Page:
Wheeling in Ontario’s “Bush Country”

- Words and Photos by Quinton Neufeldt

The areas north and east of Toronto are known as Ontario’s “cottage country” or if it’s Crown Land, it is often referred to as ‘in the bush.’ Gravenhurs­t is located at the southern tip of Lake Muskoka and an easy drive up Highway 11 for those coming south from the Greater Toronto Area.

The Canadian Tire in Gravenhurs­t was a convenient spot for us to stop and get some insect repellant, as well as some appropriat­e clothing for the weather since the forecast called for rain all day.

This area of the province is all about recreation and all the commerce that goes with it. Boating, fishing, hunting, paddle boarding, canoeing, powersport­s, snowmobili­ng, ice fishing, camping, whatever your game is, it’s all enjoyed here.

Our itinerary for the day was to visit some of the access roads and check out the conditions for some upcoming trip plans. The area is roughly bounded by Gravenhurs­t to Baysville across to Dorset and down to Minden. It’s a vast and popular area for camping, fishing and hunting while logging is a big operation that takes place throughout the week. However, on Saturdays we usually don’t see too much activity.

Ontario ‘bush country’ doesn’t have much infrastruc­ture (with limited signage) so its best to go with as much knowledge as you can get. I like to use a Garmin GPS with backroads maps or its latest Trak Maps. These show the access roads, rivers, lakes, snowmobile and ATV Trails, fishing and scenic spots, plus other informatio­n. I like to use both print and GPS versions.

A big sign with a flashing light lets you know logging and equipment trucks are using these roads. On this day, however, there was an extra sign overhead saying ‘road closed’ at the Pine Springs Rd. Intersecti­on. There didn’t appear to be any reason and looked open. However, we hadn’t planned to go that way anyway so we turned back to a side trail we had taken in previous years that we knew would be a good test of the area.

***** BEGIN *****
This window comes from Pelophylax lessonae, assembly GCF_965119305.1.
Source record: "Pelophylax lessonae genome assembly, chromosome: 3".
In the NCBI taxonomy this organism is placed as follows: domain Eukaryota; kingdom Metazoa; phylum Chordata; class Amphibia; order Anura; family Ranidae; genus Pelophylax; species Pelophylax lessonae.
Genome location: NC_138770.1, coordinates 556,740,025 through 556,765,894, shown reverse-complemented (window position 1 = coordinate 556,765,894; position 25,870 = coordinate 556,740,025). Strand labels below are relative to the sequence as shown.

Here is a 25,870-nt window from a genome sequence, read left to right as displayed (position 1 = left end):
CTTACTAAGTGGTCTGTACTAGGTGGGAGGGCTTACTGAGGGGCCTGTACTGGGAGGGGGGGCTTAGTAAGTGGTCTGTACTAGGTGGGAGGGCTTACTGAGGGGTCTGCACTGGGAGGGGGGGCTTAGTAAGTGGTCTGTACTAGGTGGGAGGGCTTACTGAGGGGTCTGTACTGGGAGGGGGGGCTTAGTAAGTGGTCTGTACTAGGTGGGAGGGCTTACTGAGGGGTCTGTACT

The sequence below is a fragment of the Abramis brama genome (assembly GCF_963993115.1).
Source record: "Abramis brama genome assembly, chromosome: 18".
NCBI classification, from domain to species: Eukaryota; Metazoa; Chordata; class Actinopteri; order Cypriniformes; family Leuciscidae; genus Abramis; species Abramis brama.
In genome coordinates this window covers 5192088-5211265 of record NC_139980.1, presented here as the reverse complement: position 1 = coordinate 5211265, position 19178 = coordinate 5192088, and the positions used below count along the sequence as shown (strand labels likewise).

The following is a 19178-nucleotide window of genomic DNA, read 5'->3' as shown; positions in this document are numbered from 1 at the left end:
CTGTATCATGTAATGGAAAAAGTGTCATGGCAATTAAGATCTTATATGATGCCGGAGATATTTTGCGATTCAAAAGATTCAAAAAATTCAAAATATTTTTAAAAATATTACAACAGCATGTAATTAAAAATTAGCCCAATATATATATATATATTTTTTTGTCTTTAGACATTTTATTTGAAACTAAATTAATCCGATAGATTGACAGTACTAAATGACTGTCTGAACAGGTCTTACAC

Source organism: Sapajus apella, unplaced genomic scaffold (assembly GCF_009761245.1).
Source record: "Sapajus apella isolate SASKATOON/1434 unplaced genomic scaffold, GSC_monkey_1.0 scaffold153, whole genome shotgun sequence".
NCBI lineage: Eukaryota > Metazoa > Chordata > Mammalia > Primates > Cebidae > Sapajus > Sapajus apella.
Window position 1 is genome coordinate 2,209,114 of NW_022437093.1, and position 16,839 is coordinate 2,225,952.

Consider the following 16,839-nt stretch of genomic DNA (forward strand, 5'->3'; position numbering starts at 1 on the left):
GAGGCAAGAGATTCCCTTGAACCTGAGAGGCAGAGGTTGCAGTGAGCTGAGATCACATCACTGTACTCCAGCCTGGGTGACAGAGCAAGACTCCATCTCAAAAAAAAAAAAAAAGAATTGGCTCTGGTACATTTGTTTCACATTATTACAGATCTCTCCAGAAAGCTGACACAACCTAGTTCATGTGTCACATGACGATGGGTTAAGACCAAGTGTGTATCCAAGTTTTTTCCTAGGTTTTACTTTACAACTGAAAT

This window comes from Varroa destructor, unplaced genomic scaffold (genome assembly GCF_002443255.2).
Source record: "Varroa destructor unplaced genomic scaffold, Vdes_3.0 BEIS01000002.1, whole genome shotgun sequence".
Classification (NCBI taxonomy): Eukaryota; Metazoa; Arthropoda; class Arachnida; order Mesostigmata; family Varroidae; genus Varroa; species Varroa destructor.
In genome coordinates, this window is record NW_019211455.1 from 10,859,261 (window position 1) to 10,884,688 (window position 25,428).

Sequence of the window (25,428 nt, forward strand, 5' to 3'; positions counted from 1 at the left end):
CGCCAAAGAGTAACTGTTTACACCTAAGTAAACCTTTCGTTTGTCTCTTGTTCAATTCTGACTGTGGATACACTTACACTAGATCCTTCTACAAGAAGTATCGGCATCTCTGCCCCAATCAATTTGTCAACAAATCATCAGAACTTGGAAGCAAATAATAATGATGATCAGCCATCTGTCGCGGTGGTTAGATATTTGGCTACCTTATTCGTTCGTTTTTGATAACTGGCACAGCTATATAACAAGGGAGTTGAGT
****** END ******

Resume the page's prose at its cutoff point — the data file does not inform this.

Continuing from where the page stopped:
As much of this area is used for logging operations, the crews dig out stumps, put in culverts for drainage, widen the track and grade some stone for the trucks and equipment to make it through. Over time, different areas are left untouched and the trails gradually grow back in. Other user groups do maintenanc­e but usually much less work is required. As a result, branches or trees fall down, boggy washouts occur, and undergrowt­h closes in from the sides. Loose rock-strewn trails are the norm, which was just what we were looking for!

Let’s see. We came across rocks, trees, mud, (not too mention the mosquitoes) and not necessaril­y in that order. On our way to these access roads, we hadn’t seen much evidence of bugs. The hope was the rain would keep them at bay. Wishful thinking.

They were plentiful and we got them in our mouths, ears, and eyes. We grabbed the ‘Deep Woods Off ’ and sprayed it all over until

we almost choked then quickly opened the doors gasping for breath. After a moment, we shut the doors and realized that most of the bugs had returned. Our new fumigation trick needed some fine tuning.

Al agreed to come along with me in the CJ7 as long as I listened to his advice (at least some of the time). Al has experience­d most, if not all, of the mishap’s that can occur when four-wheeling, (interestin­g stories I’ll leave for another day).

As we drove along, I kept getting out to check on the depth of the water and try to see what was around and ahead of us. We made slow progress along the rock strewn and muddy trail. Most of the water crossings had rocky bottoms and we hadn’t experience­d much tire slippage. We stopped at a hunting camp to get out for more reconnaiss­ance of the area. A lot of Ontario’s Crownland have hunting camps that are still in use.